I love adventures. To be clear, I do not love Indian Jones and the Temple of Doom adventures where my success depends on eating monkey brains and putting my hand through a hole where spine-sized centipedes are crawling out from. I’ll pass on undersea adventures, and anything where I may end up dangling from a precipice. I like simpler adventures. I like getting in the car and driving, paying attention to roadside signs and pulling over when the fancy strikes. Adventures where I don’t feel like my life is at stake, nor do I need to conquer any lifetime fears.
Dragging my husband on a day trip to Beer Sheva was a bit of a difficult task because there really isn’t anything to do in Beer Sheva and he made that point eloquently in defense of his position that we should go to Haifa. Beer Sheva is one of the four largest cities in Israel and can boast home to one of Israel’s four prestigious universities. There is also a so-called “unmatched” ice cream shop there. I’m no ice cream officianado, but I can tell you that it wasn’t any better than Cold Stone Creamery, so I didn’t have much on my side in the way of convincing Ben to go there. But I found an archaeological site there and the last time I suggested an out of town trip, we did what he wanted so he was pretty much forced into going to Beer Sheva instead of Haifa.
The ride there was beautiful. We borrowed someone’s car so we had access to an air conditioner and a heater, as well as a radio station that played a variety of channels. It sounds relatively simple and I imagine you Americans all expect that in a car, but it’s not so in Israel. Cars are all imported and expensive to fix, so we just suffer through the summer in a hot car and freeze in the winter while listening to one station that plays Israeli soft hits. Not this time! The station alternates between Israeli and American hits so one minute, we were listening to Shlomi Shabbat and the next minute Maroon 5 came on. Happy medium: reached!
The museum was a terrible disappointment. It was dedicated to (at this point I had to look up what the theme of the museum was because the mannequins really distracted me from the content) the history of Beer Sheva starting during the Ottoman Empire and continued through present day.
I learned a bit about General Edmund Allenby, for whom many streets in Israel are named, including a very prominent one in Tel Aviv where a number of shady establishments call home. By shady, I mean strip clubs and opium dens. Oh yeah. I also learned the Samuel Herbert, an early leader in Israeli history, was a British Jew and the people had high hopes for him as a leader. He generally disappointed them as he lacked a robust Zionist spirit, at least according to the museum. We spent about 20 minutes inside and I felt relatively cheated out of my $3 entry fee.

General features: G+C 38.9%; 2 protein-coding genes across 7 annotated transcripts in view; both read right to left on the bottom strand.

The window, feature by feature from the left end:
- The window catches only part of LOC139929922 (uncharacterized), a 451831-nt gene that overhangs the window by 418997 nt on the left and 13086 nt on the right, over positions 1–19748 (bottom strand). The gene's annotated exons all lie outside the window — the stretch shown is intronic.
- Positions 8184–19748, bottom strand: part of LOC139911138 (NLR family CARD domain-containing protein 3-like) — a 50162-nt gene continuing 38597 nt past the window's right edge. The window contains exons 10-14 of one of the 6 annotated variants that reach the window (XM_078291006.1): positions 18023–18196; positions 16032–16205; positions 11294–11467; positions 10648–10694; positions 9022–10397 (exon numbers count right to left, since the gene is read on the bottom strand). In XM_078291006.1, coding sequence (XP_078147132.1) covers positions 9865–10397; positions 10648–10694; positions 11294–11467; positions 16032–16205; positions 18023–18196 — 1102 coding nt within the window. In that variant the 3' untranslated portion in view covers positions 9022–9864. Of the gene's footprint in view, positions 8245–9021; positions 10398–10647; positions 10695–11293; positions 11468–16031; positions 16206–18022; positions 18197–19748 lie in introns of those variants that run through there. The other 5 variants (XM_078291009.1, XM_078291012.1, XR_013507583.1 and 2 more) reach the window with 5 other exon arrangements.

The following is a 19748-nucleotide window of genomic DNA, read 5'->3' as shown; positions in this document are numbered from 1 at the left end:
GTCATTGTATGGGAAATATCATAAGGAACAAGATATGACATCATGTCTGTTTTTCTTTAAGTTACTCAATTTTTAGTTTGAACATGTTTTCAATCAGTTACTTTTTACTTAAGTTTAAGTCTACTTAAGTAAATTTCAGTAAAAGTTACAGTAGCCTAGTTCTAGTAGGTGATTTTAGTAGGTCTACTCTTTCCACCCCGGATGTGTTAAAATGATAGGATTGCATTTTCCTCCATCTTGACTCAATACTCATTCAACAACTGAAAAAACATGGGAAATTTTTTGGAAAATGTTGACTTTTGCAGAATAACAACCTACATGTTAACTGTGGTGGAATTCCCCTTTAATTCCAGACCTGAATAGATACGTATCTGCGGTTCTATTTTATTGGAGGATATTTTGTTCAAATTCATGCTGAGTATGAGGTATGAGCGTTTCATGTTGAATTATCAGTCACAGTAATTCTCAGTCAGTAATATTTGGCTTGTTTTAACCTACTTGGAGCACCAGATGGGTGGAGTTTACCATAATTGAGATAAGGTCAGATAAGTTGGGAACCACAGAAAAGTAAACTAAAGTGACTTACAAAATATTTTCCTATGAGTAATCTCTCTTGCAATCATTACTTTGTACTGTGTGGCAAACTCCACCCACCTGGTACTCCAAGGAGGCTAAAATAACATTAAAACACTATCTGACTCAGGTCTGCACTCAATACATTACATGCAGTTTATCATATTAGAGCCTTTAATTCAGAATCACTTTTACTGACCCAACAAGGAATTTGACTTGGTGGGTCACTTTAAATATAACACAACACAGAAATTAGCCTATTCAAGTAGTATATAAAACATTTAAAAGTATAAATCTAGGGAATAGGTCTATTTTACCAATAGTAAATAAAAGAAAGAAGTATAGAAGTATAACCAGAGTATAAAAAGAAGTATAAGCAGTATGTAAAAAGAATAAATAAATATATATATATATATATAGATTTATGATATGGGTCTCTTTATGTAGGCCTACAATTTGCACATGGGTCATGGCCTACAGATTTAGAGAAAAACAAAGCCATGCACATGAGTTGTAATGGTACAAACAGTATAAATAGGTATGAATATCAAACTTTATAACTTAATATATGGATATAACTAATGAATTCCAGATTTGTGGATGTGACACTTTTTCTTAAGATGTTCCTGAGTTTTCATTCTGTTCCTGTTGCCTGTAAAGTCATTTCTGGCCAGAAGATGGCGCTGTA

I had really wanted to visit the Beduoin market and Old Town Turkish Quarter, but both were closed as it was Shabbat. We continued to the ruins on Tel Beer Sheva. I love ancient ruins, the idea of archaeology and the adventure.
I guess I do have a little Indian Jones in my heart.
There was a large underground cistern which we were able to walk through and several sections of a recreated township. The mayor’s residence wasn’t much to look at now, but compared to other living quarters, must have been quite roomy.
We left having spent about 30 minutes poking around, taking pictures. I suggested stopping in Ashdod for something to eat. I’d never been there and it’s a biblical city so we thought, why not? It’s also the landing cite of many rockets from Gaza and I thought it might be interesting to see some damage and take pictures.
We got sidetracked by a sign that read: Pita!
Sometimes you just have to go with it.
We exited the freeway and drove through a small tunnel emerging onto a green landscape. We saw many cars, which is a good sign; it means we aren’t driving towards an unwelcome harvesting of our vital organs. We pulled up and parked near the man with the camel. Children were riding atop the poor beast and I couldn’t wait to take pictures of him. Camels are interesting creatures. By interesting, I mean disgusting. They snort, spit and are very unfriendly.
We approached the tent and saw it was a simple hut dedicated to simple food. Pita with labaneh, zatar and olive oil, and other varieties of pita. This pita, however, isn’t the pocket pita, it’s the size of a pizza crush, but flat like a tortilla. They squeeze labaneh, an Arabic cheese, onto the pita, sprinkle some zatar seasoning, squirt some olive oil and dab hot chili sauce onto it before folding it up into a bag for me to enjoy. We also ordered salad, hummus and olives. The hummus was ambitious as we weren’t hungry enough to eat it. Ben ordered hot tea and we sat on traditional Bedouin rugs and cushions while we ate.
Then, we returned to the camel. Ben tried to pet him, but his squirrel whispering skills do not translate to camels. I sweet talked the bugger into giving me a nice smile, snapped a pic and went on my way.
Not one of our better adventures, but the pita and labaneh pretty much made the entire trip worthwhile. How many roadside signs have you passed, missing out on the key ingredient to a great day? Pull over sometime….who knows what camels await you?